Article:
Sun Valley Gardens pool, 1974.
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SLIDESHOW SPECIAL | Naturism in Niagara


This southern Ontario nudist resort attracted hundreds in its heyday; now only wildlife and ghosts roam the grounds, as nature reclaims decaying site

It’s a summery treat to warm the heart on a snowy Christmas weekend— a look back at Fonthill, Ontario’s once famous Sun Valley Gardens, with new historical photos contributed by the founder’s son, Michael Ruehle, in restored colour, as well as images taken on the grounds during the summer of 2020, by @rural_explorer, David Torbett. Our original 2019 article follows the slideshow.

As old-timers will remember—but newcomers may be surprised to learn—Pelham was home to one of the first nudist resorts in Canada, Sun Valley Gardens, a 25-acre spread in North Pelham that operated from 1954 to 1982. Karl Ruehle, its founder, made it his mission to promote nudism as a lifestyle. When he opened Sun Valley, there were only 18 members, but that grew to 300 within a few years. According to the book, “Au Naturel: The History of Nudism in Canada,” this rapid growth “stemmed from Ruehle’s active, indeed aggressive publicity campaign. He distributed press releases, bought paid advertising, and appeared on talk shows and TV programs such as the Claim to Fame show on CHCH Hamilton, where he won a wristwatch because no one guessed that there was a nudist camp proprietor in darkest Ontario.”

In 1961, famed journalist June Callwood from CBC-TV’s news program Close-up, interviewed Ruehle on his experiences and principles of living a clothes-free lifestyle, which at that time included a no-alcohol policy on the premises. (Find a link to the interview at the bottom of this page.)

In fact, according to Au Naturel, while Ruehle’s annual open houses generated wide media attention, his customer service skills were sorely lacking.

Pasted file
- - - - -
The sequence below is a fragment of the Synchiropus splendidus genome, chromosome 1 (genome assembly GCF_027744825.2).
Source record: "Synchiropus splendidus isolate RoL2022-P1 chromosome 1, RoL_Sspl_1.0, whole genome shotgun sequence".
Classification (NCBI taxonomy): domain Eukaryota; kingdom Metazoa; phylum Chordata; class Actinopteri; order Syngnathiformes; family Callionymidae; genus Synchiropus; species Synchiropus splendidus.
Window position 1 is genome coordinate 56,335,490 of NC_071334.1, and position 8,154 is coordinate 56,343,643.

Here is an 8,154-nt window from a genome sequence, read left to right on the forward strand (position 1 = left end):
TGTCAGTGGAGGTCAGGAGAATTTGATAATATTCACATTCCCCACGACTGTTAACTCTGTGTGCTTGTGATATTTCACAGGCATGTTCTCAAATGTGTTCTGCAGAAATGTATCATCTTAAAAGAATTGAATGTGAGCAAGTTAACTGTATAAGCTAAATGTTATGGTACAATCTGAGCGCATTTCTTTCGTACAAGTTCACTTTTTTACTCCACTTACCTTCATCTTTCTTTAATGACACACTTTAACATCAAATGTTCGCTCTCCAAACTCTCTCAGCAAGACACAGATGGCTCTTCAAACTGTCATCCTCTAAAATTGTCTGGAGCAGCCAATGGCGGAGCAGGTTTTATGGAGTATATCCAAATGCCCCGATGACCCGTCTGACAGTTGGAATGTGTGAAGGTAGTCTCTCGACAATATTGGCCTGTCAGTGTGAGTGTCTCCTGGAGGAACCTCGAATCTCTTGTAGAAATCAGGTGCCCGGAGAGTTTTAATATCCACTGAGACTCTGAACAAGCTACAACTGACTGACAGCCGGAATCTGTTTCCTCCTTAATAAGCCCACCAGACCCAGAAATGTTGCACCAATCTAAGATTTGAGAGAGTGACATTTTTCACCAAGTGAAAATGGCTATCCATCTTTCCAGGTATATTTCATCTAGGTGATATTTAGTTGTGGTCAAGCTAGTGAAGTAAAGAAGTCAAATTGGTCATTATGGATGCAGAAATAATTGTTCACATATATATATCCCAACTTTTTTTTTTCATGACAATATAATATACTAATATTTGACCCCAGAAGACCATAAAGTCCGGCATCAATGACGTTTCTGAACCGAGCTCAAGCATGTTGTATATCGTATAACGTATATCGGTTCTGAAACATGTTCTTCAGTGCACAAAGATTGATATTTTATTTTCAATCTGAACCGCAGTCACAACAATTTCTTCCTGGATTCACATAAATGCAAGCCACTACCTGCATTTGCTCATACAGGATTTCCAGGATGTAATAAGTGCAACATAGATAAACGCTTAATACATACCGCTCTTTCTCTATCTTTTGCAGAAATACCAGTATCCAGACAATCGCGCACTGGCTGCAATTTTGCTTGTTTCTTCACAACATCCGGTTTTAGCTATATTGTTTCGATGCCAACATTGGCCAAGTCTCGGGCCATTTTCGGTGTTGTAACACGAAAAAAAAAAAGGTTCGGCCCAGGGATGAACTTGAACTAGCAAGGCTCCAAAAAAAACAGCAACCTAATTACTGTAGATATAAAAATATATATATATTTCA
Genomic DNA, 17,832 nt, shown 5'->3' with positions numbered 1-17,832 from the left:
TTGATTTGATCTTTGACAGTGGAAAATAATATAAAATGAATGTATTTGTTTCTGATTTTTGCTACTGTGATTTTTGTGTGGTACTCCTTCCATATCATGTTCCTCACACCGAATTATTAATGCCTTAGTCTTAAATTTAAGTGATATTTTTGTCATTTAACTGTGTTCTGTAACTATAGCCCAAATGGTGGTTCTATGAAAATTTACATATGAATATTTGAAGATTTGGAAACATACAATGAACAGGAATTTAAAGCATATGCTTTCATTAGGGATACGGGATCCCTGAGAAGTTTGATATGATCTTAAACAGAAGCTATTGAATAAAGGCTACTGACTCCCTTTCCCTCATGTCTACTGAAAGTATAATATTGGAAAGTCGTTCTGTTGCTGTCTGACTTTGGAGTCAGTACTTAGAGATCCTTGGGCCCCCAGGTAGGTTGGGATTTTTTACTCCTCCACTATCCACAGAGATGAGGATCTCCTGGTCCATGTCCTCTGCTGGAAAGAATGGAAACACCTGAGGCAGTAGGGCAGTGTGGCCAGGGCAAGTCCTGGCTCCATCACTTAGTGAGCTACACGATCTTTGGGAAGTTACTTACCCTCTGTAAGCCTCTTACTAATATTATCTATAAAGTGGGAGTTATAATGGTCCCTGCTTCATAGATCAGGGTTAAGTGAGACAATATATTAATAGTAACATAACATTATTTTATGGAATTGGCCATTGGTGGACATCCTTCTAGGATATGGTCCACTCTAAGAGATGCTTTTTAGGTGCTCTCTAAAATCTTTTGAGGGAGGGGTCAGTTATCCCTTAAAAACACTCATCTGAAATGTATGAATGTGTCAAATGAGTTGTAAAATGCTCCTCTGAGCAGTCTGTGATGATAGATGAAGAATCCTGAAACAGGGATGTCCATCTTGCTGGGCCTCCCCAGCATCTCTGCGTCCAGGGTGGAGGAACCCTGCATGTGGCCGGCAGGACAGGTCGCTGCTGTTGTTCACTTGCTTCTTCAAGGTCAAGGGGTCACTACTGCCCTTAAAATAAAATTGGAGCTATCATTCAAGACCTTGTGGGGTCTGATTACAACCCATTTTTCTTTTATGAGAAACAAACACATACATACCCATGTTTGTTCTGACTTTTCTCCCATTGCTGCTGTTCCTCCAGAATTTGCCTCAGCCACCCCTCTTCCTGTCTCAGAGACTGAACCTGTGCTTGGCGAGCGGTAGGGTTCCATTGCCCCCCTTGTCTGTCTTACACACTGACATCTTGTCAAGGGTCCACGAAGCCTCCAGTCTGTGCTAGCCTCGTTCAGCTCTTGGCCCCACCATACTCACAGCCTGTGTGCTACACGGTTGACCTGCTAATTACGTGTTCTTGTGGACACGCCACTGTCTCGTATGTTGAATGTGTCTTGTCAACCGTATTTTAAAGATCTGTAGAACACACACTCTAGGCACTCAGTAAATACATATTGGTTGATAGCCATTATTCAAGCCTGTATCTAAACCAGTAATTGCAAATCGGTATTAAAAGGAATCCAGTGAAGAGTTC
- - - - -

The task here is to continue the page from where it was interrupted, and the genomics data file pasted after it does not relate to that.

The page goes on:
“Members and visitors alike regarded Ruehle as autocratic and tight-fisted. He objected when people moved camp furniture, even if only to place a chair or picnic table in the shade. He interrupted games and competitions if they lasted longer than his schedule allowed. He closely monitored new couples in their tents. Many saw him as a ‘boot stomping Prussian.’”

As competing clubs were established, by the 1970s Ruehle relaxed some of his rules and allowed more singles in the resort, which included a health club, communal bathing and massage, as well as dances and parties. A kidney-shaped pool, built in 1956, was a longstanding centrepiece.

Even though the resort’s entertainment was turned up a notch, his membership dwindled. By 1974, the 20th anniversary of its founding, only one original member remained. Ruehle shut the resort in 1982.

The acreage has passed through various owners, however, and remains intact at the western end of Roland Road, where it dead-ends past Maple Street. Over 35-plus years, nature has gone a long way to reclaim the site. Derelict structures in various states of decay crumble quietly among lush foliage in the summer, as mosquitoes in their thousands enjoy abandoned, algae-layered water features. Google satellite imagery taken in 2018 suggests that little has changed since 2013, when the colour photos accompanying this article were taken.

Continued… Read full original article…

Source: The Voice

Original publication 25 December, 2020

Posted on NatCorn 8th January 2021

Reference to an article does not infer endorsement of any views expressed.

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